There appears to be considerable interest in self publishing at the moment and as I have been there, done it and got the tee shirt, I thought it might be useful to share the process with others. I have had some of my writing published in the past, but the chances of getting published in the current climate are small and for my book of poetry nil.
Younger poets and the more ambitious should, of course, follow the traditional route to publication, with competitions, working towards publishing a pamphlet, or submitting to an online site. But for me life seemed too short. If seeing your poetry in print is your dream workshop as many poems as you can, get some professional expertise with editing and go for it. Your family will love it and you might attract more interest than you expected – as I did!
I believe that life events can sometimes provide the impetus for change and this is what happened to me. Five years ago, my mother died. I had been her carer for the last few years of her life, so I guess it was grief that turned my world upside down.
Soon afterwards the only tree in my tiny garden in South London, a huge Ash died too. Can trees die of grief? That tree had been my pride and joy nurtured hundreds of birds over the thirty years I had lived there. A bright red woodpecker was its very last visitor.
The following year I decided that big changes were necessary, so moved with my long term partner to Brighton. Moving is fraught with difficulties as we all know, so it was with a sense of relief that finally my notebooks, files of ideas, poems scribbled on shopping receipts, the end pages of cheque books and the backs of envelopes, came out of storage in one piece.
A year later I signed up for a part-time Creative Writing Course at Sussex University with a lovely group of students and John McCullough, an inspiring poet and our tutor. The course renewed my spirits and I started writing again. That summer too, I treated myself to an Arvon course at Lumb Bank, tutored by Amanda Dalton and Ian Duhig and it was here that I wrote my first sonnet. (A Forest in Toulouse, which is on one of my blogs and another blog entry records the Arvon experience).
Getting out and about in Brighton introduced me to Kiersty Boon, who told me about Lulu an on line publishing company. Lulu is set up for people to design their own books, download their text and print the final book on demand. The advantage with ‘print on demand’ is that your loft won’t creak with unsold books, the disadvantage is that the postal charges from the States add to your costs.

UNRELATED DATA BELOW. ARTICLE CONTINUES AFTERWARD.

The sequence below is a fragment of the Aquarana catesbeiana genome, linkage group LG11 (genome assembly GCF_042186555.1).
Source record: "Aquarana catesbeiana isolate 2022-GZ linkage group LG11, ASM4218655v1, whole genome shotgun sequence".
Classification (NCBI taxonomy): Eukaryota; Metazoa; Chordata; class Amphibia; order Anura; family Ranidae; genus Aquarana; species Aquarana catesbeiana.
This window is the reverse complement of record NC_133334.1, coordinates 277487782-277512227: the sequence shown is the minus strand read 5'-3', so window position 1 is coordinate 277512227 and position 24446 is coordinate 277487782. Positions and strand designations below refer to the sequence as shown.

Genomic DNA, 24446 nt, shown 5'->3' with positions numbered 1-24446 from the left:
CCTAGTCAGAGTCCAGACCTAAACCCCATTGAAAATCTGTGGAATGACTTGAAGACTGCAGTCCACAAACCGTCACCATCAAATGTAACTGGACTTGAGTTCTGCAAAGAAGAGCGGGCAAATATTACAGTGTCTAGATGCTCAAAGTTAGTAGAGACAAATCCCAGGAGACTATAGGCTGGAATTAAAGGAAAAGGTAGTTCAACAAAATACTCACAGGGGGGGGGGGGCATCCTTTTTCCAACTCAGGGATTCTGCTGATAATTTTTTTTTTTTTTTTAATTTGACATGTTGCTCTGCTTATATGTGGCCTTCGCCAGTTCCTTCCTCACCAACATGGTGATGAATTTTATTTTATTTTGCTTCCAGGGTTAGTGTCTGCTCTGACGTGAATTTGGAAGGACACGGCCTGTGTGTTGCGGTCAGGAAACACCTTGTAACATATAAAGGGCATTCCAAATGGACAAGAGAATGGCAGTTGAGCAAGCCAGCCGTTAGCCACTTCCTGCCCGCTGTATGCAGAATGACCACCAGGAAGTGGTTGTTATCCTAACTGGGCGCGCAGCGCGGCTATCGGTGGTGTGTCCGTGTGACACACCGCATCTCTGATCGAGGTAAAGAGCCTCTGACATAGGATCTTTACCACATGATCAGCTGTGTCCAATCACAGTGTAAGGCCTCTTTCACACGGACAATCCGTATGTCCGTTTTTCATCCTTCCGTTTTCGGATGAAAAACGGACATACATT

I started to put old and new poems in some sort of order. The few that had already been published went to the top of the pile as a source of encouragement. I did a few more illustrations to go with my paintings and spent hours of juggling it all into some sort of cohesive whole. At which point I enlisted some outside help with proof-reading and further editing.
More decisions followed – the title, the cover, the back page, the list of those who had helped me along the way. When it was almost ready I had the cheek to ask John if I could add his name to my list of acknowledgements. He went one better and happily wrote a recommendation. On an earlier course at Arvon, Carol Ann Duffy had said that children would love my poem about a fictional dad, called ‘I Wish’, so her comment went on the back cover too.
I knew that downloading the book might be beyond me as I am slightly discalculous (number blind) but luckily Kiersty agreed to do it at modest cost.
When the book was finally completed I felt as though I had just given birth! I immediately ordered six colour copies as presents for members of my family. Well, if one can’t count on one’s family for appreciation….?
The black and white copies were a lot cheaper and I ordered six for friends. Amazingly, I soon had several requests for more and started selling them to friends of friends. The book is given an ISBN number as part of the Lulu package and they submit it to Amazon, so I got some on-line orders too.
Marketing is always a tricky, so I did a few new open mics, took a stall at Rottingdean Fair and gradually word got round. I also began to get comments from people who identified with the memories and/or emotions in my poems and enjoyed the journey. Ever cautious, I still only ordered 10 copies at a time when Lulu had one of their special offers.
The book sells in two local shops in Rottingdean and I have covered all my costs and now make a small profit. I accept that some of my poems are autobiographical others are light verse and my book will not make me rich or indeed famous. But my grandchildren have something to remember me by, complete strangers pay good money to read my poems and it is dedicated to my mother, Joan Field, which I think makes the whole enterprise worthwhile.